Here's what you can expect in the coming months for Unison. If you're interested in using Unison and think you'll need something that's not on this list, you can let us know in Slack.
In the coming months
- Ongoing bugfixes and quality of life improvements for Unison, driven by what gets surfaced by alpha testing. We're tracking many of these items here.
- New primitive functions for hashing and serialization of arbitrary Unison values. This is the basic building block of actual distributed execution as well as typed durable storage.
- Core library: concurrency and I/O. There's a super early version of this in M1.
- Core library: typed durable storage, with pluggable storage backends (local file system, IPFS, or your favorite cloud storage). This is a typed, durable storage library for Unison which lets you save any value and read it back later. No more parsing untyped blobs of bytes! Durable values can also be nested so this can be used to build lazily loaded durable data structures.
- Core library: stateless distributed execution. The distributed mergesort example from the quickstart guide shows this kind of library. It has fewer design unknowns than the more general distributed programming case and would be used for batch processing jobs that don't require shared cluster state.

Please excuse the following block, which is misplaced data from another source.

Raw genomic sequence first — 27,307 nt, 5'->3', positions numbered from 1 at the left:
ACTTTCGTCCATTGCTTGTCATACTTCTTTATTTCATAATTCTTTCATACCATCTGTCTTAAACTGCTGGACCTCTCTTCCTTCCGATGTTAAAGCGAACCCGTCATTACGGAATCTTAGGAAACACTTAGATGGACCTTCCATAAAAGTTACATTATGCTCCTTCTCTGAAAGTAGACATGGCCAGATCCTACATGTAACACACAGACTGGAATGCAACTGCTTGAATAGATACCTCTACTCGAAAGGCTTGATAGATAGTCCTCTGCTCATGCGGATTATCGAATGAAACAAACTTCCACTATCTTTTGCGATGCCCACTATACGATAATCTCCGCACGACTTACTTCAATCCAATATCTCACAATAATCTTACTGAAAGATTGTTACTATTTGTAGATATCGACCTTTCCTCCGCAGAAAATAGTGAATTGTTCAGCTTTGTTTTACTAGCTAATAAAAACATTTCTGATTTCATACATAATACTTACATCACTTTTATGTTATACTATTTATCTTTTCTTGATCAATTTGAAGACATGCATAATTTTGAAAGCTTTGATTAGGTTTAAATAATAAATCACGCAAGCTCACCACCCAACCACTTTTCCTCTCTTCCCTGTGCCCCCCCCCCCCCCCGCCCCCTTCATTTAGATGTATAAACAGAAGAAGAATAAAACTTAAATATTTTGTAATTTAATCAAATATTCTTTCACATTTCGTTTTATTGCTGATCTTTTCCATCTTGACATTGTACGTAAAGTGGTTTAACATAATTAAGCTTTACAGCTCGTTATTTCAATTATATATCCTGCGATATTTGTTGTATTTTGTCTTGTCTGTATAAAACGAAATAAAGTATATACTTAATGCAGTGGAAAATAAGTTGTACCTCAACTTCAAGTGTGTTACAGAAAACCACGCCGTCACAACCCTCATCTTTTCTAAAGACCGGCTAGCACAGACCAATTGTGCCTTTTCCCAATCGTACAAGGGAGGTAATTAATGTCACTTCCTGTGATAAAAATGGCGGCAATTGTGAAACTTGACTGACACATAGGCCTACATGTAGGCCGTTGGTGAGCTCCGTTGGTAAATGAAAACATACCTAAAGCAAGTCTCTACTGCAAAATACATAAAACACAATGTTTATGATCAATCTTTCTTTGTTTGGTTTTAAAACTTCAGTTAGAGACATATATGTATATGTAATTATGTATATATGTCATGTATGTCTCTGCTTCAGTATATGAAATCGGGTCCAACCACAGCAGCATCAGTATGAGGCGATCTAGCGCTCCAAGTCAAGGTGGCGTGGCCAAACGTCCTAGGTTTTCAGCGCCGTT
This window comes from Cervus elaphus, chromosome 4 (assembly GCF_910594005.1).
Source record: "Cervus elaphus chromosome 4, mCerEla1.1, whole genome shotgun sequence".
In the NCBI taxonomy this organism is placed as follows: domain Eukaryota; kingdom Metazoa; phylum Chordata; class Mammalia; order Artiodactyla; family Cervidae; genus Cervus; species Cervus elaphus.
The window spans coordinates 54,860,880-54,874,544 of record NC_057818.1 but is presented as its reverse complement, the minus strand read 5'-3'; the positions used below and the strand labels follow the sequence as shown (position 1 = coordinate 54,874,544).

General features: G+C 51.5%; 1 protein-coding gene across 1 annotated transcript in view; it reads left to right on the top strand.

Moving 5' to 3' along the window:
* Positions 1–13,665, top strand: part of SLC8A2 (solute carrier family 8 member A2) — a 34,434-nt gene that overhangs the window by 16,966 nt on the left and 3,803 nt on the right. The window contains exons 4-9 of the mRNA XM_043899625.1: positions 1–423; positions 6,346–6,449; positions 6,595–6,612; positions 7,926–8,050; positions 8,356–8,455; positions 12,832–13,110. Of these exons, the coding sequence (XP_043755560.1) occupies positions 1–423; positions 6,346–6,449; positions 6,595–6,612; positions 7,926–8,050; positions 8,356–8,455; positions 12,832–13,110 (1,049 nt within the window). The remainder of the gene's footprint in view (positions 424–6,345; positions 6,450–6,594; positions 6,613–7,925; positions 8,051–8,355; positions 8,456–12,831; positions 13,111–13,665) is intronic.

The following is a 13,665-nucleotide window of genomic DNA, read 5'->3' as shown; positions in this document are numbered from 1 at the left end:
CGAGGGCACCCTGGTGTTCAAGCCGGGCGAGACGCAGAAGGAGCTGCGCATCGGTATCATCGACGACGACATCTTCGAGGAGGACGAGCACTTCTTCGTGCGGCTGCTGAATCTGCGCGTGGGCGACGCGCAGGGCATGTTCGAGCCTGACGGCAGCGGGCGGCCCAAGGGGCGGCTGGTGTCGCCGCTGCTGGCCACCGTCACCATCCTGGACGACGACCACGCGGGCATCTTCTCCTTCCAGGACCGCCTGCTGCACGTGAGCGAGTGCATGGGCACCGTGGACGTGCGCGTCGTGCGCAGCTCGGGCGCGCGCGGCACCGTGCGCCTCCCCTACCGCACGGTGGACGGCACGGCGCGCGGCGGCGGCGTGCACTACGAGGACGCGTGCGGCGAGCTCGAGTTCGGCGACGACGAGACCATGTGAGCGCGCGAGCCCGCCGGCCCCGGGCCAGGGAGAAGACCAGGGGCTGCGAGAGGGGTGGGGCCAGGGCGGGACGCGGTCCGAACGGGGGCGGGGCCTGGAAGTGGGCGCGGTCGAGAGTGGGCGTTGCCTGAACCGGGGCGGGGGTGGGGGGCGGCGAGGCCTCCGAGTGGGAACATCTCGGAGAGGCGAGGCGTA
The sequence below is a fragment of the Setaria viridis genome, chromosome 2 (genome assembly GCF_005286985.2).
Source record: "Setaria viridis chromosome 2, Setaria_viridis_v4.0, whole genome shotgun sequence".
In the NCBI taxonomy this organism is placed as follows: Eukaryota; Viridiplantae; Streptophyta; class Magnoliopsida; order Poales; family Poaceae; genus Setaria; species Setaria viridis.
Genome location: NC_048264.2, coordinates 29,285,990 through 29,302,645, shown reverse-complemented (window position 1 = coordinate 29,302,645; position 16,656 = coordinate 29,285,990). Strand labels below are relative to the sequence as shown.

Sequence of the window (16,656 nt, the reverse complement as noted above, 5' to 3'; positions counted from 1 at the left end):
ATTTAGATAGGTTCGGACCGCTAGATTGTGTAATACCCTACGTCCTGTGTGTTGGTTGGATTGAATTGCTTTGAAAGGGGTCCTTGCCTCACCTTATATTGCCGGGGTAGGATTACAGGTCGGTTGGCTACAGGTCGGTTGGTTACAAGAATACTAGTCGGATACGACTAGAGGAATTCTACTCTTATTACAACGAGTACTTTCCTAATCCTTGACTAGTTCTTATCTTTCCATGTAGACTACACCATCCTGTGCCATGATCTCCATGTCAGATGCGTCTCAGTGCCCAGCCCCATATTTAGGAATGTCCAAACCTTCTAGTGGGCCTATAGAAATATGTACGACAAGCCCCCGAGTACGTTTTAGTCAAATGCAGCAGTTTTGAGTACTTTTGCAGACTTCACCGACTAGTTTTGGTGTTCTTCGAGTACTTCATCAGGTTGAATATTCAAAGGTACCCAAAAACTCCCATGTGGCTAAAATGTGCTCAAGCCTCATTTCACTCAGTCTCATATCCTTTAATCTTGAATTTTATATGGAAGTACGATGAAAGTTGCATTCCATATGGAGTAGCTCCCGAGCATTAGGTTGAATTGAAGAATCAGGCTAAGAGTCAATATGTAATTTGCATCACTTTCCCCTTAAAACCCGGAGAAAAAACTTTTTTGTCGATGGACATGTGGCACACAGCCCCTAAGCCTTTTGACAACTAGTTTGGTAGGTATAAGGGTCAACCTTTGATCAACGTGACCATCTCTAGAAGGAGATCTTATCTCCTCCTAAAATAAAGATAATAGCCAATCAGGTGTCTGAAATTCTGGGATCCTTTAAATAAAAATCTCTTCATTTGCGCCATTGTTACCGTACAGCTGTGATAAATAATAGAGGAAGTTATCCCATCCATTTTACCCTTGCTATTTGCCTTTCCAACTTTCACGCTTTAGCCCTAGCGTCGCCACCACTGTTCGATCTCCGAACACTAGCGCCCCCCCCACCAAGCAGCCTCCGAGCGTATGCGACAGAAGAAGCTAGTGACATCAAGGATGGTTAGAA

- R&D and pre-alpha versions of libraries for more general distributed execution. There's more design work and research to be done here.
- A new runtime: we'll be starting first with a faster bytecode interpreter but would like to eventually move to an LLVM backend. Sam Griffin has done some early work on the LLVM side.
- Other core libraries that for whatever reason can't be implemented in pure Unison, though generally we would prefer to keep new primitives in language to a minimum so that innovation can be done by anyone in pure Unison libraries. The distributed programming support is an example of this: it will be built on top of a few primitives for code hashing and serialization so that anyone can innovate on new libraries and protocols without needing a language upgrade.
Longer term, we expect to be starting up work again on the Unison semantic editor. This will basically be a different front-end for the codebase manager which talks to the same model and shares much of the same code, and Unison code could be written using the current command line interface + text editor, the semantic editor, or both.
Go to the install and quickstart guide to get started.